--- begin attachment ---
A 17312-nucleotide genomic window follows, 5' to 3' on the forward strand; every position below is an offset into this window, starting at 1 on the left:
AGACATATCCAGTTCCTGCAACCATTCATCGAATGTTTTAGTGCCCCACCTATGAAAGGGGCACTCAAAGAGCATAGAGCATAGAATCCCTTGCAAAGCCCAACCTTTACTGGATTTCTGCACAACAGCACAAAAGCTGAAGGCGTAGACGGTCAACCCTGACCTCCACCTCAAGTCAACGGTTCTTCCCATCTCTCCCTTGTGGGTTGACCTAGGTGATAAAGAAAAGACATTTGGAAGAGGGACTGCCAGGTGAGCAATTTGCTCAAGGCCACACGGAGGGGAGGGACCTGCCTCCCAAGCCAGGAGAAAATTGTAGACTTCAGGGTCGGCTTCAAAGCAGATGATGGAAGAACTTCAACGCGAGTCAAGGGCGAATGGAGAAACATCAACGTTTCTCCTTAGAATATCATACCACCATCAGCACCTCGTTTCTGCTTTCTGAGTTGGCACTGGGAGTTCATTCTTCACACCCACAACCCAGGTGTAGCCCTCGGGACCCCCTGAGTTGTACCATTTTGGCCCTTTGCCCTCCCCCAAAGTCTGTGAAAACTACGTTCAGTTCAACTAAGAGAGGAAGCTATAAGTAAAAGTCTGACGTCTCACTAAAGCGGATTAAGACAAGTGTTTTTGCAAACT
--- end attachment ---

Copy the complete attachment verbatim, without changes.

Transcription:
A 17312-nucleotide genomic window follows, 5' to 3' on the forward strand; every position below is an offset into this window, starting at 1 on the left:
AGACATATCCAGTTCCTGCAACCATTCATCGAATGTTTTAGTGCCCCACCTATGAAAGGGGCACTCAAAGAGCATAGAGCATAGAATCCCTTGCAAAGCCCAACCTTTACTGGATTTCTGCACAACAGCACAAAAGCTGAAGGCGTAGACGGTCAACCCTGACCTCCACCTCAAGTCAACGGTTCTTCCCATCTCTCCCTTGTGGGTTGACCTAGGTGATAAAGAAAAGACATTTGGAAGAGGGACTGCCAGGTGAGCAATTTGCTCAAGGCCACACGGAGGGGAGGGACCTGCCTCCCAAGCCAGGAGAAAATTGTAGACTTCAGGGTCGGCTTCAAAGCAGATGATGGAAGAACTTCAACGCGAGTCAAGGGCGAATGGAGAAACATCAACGTTTCTCCTTAGAATATCATACCACCATCAGCACCTCGTTTCTGCTTTCTGAGTTGGCACTGGGAGTTCATTCTTCACACCCACAACCCAGGTGTAGCCCTCGGGACCCCCTGAGTTGTACCATTTTGGCCCTTTGCCCTCCCCCAAAGTCTGTGAAAACTACGTTCAGTTCAACTAAGAGAGGAAGCTATAAGTAAAAGTCTGACGTCTCACTAAAGCGGATTAAGACAAGTGTTTTTGCAAACT